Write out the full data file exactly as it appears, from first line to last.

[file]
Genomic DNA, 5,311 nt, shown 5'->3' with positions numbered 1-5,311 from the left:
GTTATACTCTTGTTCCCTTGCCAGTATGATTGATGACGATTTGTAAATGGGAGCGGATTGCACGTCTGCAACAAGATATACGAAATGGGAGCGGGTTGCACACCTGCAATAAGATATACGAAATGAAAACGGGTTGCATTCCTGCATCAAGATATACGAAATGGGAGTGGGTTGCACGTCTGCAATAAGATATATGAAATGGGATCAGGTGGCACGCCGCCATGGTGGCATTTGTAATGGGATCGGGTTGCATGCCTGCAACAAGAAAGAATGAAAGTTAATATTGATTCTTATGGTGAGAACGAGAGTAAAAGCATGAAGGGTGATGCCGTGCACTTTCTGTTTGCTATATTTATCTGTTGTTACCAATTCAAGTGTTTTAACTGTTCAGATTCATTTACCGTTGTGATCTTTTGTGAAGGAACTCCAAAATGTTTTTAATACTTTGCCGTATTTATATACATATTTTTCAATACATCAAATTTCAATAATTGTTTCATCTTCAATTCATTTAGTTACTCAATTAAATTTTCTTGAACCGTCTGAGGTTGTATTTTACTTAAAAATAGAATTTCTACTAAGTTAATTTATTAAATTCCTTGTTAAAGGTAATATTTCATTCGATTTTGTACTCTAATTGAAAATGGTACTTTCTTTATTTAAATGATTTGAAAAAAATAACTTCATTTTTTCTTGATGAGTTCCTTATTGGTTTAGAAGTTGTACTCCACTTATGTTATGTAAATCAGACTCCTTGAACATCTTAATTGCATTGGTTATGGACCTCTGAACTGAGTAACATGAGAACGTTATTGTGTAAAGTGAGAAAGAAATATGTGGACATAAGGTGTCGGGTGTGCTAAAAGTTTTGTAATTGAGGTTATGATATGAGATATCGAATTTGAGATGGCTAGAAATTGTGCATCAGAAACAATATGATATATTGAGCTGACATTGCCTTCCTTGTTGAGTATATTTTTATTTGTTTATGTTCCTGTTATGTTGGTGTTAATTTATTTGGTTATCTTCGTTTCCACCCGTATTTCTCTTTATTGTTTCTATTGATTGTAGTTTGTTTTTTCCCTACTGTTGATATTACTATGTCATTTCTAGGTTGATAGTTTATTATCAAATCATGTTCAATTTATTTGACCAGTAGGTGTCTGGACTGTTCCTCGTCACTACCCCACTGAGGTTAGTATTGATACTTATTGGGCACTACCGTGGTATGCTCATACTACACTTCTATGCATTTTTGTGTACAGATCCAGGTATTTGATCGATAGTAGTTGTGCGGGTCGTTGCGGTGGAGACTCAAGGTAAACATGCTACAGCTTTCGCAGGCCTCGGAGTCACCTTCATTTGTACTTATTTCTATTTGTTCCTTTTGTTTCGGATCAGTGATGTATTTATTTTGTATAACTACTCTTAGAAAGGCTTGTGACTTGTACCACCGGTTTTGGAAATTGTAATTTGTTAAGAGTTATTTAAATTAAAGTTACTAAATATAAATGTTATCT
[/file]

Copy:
Genomic DNA, 5,311 nt, shown 5'->3' with positions numbered 1-5,311 from the left:
GTTATACTCTTGTTCCCTTGCCAGTATGATTGATGACGATTTGTAAATGGGAGCGGATTGCACGTCTGCAACAAGATATACGAAATGGGAGCGGGTTGCACACCTGCAATAAGATATACGAAATGAAAACGGGTTGCATTCCTGCATCAAGATATACGAAATGGGAGTGGGTTGCACGTCTGCAATAAGATATATGAAATGGGATCAGGTGGCACGCCGCCATGGTGGCATTTGTAATGGGATCGGGTTGCATGCCTGCAACAAGAAAGAATGAAAGTTAATATTGATTCTTATGGTGAGAACGAGAGTAAAAGCATGAAGGGTGATGCCGTGCACTTTCTGTTTGCTATATTTATCTGTTGTTACCAATTCAAGTGTTTTAACTGTTCAGATTCATTTACCGTTGTGATCTTTTGTGAAGGAACTCCAAAATGTTTTTAATACTTTGCCGTATTTATATACATATTTTTCAATACATCAAATTTCAATAATTGTTTCATCTTCAATTCATTTAGTTACTCAATTAAATTTTCTTGAACCGTCTGAGGTTGTATTTTACTTAAAAATAGAATTTCTACTAAGTTAATTTATTAAATTCCTTGTTAAAGGTAATATTTCATTCGATTTTGTACTCTAATTGAAAATGGTACTTTCTTTATTTAAATGATTTGAAAAAAATAACTTCATTTTTTCTTGATGAGTTCCTTATTGGTTTAGAAGTTGTACTCCACTTATGTTATGTAAATCAGACTCCTTGAACATCTTAATTGCATTGGTTATGGACCTCTGAACTGAGTAACATGAGAACGTTATTGTGTAAAGTGAGAAAGAAATATGTGGACATAAGGTGTCGGGTGTGCTAAAAGTTTTGTAATTGAGGTTATGATATGAGATATCGAATTTGAGATGGCTAGAAATTGTGCATCAGAAACAATATGATATATTGAGCTGACATTGCCTTCCTTGTTGAGTATATTTTTATTTGTTTATGTTCCTGTTATGTTGGTGTTAATTTATTTGGTTATCTTCGTTTCCACCCGTATTTCTCTTTATTGTTTCTATTGATTGTAGTTTGTTTTTTCCCTACTGTTGATATTACTATGTCATTTCTAGGTTGATAGTTTATTATCAAATCATGTTCAATTTATTTGACCAGTAGGTGTCTGGACTGTTCCTCGTCACTACCCCACTGAGGTTAGTATTGATACTTATTGGGCACTACCGTGGTATGCTCATACTACACTTCTATGCATTTTTGTGTACAGATCCAGGTATTTGATCGATAGTAGTTGTGCGGGTCGTTGCGGTGGAGACTCAAGGTAAACATGCTACAGCTTTCGCAGGCCTCGGAGTCACCTTCATTTGTACTTATTTCTATTTGTTCCTTTTGTTTCGGATCAGTGATGTATTTATTTTGTATAACTACTCTTAGAAAGGCTTGTGACTTGTACCACCGGTTTTGGAAATTGTAATTTGTTAAGAGTTATTTAAATTAAAGTTACTAAATATAAATGTTATCT